Many times, early HIV symptoms are mild and most cases ignored. However, it should be known that even without visible signs, an infected person can still transmit the virus to another person when there is contact of body fluids such as blood, semen or vaginal fluid especially in case of unprotected sex (both vaginal and anal, and sometimes oral in case of an open wound in the mouth.) In other cases, HIV can be transmitted through infected sharp objects like razor blades and needles. It is therefore ideal to get tested as soon regularly to know your status such that necessary medication can be administered as quickly as possible.
Generally, HIV symptoms tend to be similar in both men and women but there are some differences. The following are just some of the common symptoms that are noticeable sooner after contracting the virus, including those specific to women.
These are likely to appear in the first few weeks after contracting the virus. However, in some cases, these symptoms are not noticeable. The typical signs include flu-like symptoms such as fever, headache and lack of energy. In many cases, these symptoms go away within a few weeks.
Skin rashes and sores
Skin problems are significant symptoms of HIV with skin rash being the most common. After transmission of the virus, the skin usually becomes extremely sensitive to sunlight among other irritants. In such cases, skin rashes appearing as flat red patches with small bumps are likely to emerge.
Sores or lesions are also likely to form on the skin around the mouth, anus, and genitals. In most cases, the sores are difficult to treat. Other common skin conditions include shingles and herpes. However, with proper and timely medication, such symptoms can be made less severe.
Swollen lymph nodes around the neck, armpits, back of the head and groin too are part of the noticeable HIV symptoms in women. The lymph nodes form part of the immune system to filter harmful substances and fend off infections. Immediately the virus gets into the body; the immune system is triggered into high gear resulting in swelling of the lymph nodes which are the swollen glands in this case. These symptoms may last for a couple of months.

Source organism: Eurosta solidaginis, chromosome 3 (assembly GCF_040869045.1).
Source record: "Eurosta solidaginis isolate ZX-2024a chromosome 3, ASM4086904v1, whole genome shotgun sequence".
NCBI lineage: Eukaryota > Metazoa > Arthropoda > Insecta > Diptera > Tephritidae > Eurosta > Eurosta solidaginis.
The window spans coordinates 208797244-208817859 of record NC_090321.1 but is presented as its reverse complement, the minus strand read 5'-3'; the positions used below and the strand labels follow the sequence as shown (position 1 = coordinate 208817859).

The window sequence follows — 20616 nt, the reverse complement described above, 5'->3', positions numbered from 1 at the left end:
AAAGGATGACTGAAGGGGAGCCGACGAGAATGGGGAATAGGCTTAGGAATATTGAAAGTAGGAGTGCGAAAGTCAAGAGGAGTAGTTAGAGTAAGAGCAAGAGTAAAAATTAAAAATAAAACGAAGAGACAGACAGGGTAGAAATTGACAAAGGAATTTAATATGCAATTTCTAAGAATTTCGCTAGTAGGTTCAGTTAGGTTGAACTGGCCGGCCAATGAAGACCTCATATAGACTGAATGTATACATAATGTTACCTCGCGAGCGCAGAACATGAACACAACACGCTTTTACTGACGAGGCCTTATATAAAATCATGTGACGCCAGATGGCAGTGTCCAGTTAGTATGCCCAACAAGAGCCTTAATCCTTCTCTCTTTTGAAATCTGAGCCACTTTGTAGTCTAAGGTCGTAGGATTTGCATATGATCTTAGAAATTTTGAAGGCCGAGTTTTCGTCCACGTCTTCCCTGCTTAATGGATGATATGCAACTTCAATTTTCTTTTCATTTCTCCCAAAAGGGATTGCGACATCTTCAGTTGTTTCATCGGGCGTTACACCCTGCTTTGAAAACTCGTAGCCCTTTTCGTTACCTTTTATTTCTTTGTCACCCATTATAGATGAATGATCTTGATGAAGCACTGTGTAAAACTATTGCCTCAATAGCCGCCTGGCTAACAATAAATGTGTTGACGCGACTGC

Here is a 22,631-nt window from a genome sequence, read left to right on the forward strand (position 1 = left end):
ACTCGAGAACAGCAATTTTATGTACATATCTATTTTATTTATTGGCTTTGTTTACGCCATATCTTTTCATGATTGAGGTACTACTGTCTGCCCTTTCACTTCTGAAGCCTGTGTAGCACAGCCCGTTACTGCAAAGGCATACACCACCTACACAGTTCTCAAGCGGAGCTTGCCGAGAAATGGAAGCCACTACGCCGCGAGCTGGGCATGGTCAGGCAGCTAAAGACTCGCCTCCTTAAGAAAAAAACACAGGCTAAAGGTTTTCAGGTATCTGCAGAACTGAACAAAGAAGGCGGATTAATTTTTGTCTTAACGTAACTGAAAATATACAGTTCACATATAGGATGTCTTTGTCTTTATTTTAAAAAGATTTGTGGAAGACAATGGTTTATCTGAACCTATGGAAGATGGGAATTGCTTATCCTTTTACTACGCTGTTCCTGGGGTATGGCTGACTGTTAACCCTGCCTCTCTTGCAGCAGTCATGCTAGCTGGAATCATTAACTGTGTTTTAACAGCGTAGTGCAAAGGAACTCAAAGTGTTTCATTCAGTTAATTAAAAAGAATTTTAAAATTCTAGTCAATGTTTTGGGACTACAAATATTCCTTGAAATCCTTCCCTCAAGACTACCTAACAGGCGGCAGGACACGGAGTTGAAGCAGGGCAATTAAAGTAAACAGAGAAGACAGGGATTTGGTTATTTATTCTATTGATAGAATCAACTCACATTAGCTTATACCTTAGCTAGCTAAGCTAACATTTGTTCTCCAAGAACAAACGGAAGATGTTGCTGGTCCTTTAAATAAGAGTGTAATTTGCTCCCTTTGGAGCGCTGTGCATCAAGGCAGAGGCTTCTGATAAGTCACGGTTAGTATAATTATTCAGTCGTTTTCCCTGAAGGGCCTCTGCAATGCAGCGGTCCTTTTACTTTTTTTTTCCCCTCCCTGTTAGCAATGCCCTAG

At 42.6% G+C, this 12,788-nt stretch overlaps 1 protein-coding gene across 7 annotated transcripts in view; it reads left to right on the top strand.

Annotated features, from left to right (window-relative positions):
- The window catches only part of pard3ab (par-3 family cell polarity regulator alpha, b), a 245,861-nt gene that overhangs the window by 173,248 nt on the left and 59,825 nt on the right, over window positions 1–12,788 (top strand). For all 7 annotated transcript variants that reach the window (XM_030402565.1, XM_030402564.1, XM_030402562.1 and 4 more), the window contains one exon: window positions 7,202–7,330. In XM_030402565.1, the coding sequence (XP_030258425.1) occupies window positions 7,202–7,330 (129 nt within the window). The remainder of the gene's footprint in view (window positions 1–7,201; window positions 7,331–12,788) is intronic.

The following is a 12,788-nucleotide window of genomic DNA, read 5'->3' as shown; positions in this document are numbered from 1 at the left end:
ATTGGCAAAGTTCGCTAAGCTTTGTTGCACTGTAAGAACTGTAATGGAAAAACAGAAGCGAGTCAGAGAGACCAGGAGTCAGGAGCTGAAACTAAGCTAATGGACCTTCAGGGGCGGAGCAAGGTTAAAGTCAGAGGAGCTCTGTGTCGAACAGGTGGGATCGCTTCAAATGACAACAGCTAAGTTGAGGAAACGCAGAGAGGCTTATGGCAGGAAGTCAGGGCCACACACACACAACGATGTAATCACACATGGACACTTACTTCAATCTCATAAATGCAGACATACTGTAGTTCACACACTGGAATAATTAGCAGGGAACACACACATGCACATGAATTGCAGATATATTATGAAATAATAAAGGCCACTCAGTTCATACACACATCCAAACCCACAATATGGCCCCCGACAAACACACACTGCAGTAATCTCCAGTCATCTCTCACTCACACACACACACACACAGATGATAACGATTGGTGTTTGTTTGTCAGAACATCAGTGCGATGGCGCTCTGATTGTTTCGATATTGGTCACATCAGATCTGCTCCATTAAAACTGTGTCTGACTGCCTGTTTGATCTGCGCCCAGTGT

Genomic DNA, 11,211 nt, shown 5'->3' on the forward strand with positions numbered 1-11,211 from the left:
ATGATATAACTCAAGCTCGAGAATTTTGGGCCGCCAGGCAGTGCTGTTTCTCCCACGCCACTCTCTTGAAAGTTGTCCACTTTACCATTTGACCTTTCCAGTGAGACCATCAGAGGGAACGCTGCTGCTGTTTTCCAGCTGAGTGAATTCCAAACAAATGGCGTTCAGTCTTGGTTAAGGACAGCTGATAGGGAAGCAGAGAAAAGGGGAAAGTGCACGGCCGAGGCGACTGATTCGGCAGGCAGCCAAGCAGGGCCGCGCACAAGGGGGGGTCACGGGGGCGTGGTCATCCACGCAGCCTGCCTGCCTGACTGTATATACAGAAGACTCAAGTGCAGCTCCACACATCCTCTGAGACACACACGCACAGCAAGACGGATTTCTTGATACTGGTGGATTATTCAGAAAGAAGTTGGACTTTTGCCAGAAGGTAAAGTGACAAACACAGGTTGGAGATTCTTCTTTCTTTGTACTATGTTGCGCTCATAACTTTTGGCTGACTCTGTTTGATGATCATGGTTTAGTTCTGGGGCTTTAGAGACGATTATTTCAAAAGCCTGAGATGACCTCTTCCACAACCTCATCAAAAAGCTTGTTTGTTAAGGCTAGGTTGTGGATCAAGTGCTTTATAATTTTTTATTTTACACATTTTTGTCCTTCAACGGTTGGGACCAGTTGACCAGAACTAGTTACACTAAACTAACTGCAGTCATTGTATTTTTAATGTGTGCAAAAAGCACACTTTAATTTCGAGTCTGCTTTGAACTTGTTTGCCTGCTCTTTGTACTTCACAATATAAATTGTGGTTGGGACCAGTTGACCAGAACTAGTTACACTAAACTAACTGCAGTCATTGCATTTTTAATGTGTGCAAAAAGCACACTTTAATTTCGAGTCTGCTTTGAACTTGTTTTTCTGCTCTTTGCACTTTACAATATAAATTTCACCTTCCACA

Once the virus enters into the body, the immune system is weakened making it hard to fight off germs. This way, opportunistic infections like tuberculosis, pneumonia, and hepatitis take hold. Other likely infections include those affecting the kidney, lungs, skin, brain, and digestive tract. In such situations, it becomes difficult to treat simple ailments like common flu.
It is advisable to take extra precautions such as washing of hands and taking prescribed HIV medications to help prevent such infections and the severity that comes with them.
It is common for infected women to experience changes in their menstrual cycle. In some cases, the periods may become lighter or heavier than usual or even not experience periods at all. It is also for infected women to experience severe premenstrual symptoms.
Bacterial and yeast infections
HIV positive women are also likely to experience bacterial and yeast infections. These are difficult to treat in most cases.
Sexually transmitted infections
Any woman infected with HIV has a higher risk of contracting various STIs including trichomoniasis, gonorrhea, human papillomavirus and Chlamydia among others. In case of genital herpes, the outbreaks may become worse and appear more frequently. It is also possible that the body may not respond well with herpes treatment leading to genital warts or in severe cases, cervical cancer.
Pelvic inflammatory disease
This is an infection of the uterus, ovaries and fallopian tubes. HIV infected women may find it harder to treat this kind of infection making the symptoms to last longer and appear often than usual.
Advanced HIV symptoms
In the advanced stage, HIV leads to AIDS with severe symptoms like diarrhea, excessive weight loss, nausea and vomiting, severe headache, night sweats, shortness of breath, chronic coughs, short-term memory loss, mental confusion, joint pain, muscle aches, and coma. In the advanced HIV stage (AIDS) the immune system is extremely compromised, and infections become hard to fight off. The transition from HIV to AIDS is marked by certain cancers including Kaposi sarcoma, and cervical cancer.
Though some studies have revealed that regular intake of antiretroviral drugs may reduce the virus to undetectable levels in the blood such that the virus cannot be transmitted to another partner during sexual intercourse, it is always advisable to stay safe by using protection. Besides, nursing care focused on symptom assessment, and symptom management is crucial to guarantee extended life expectancy among women living with the virus.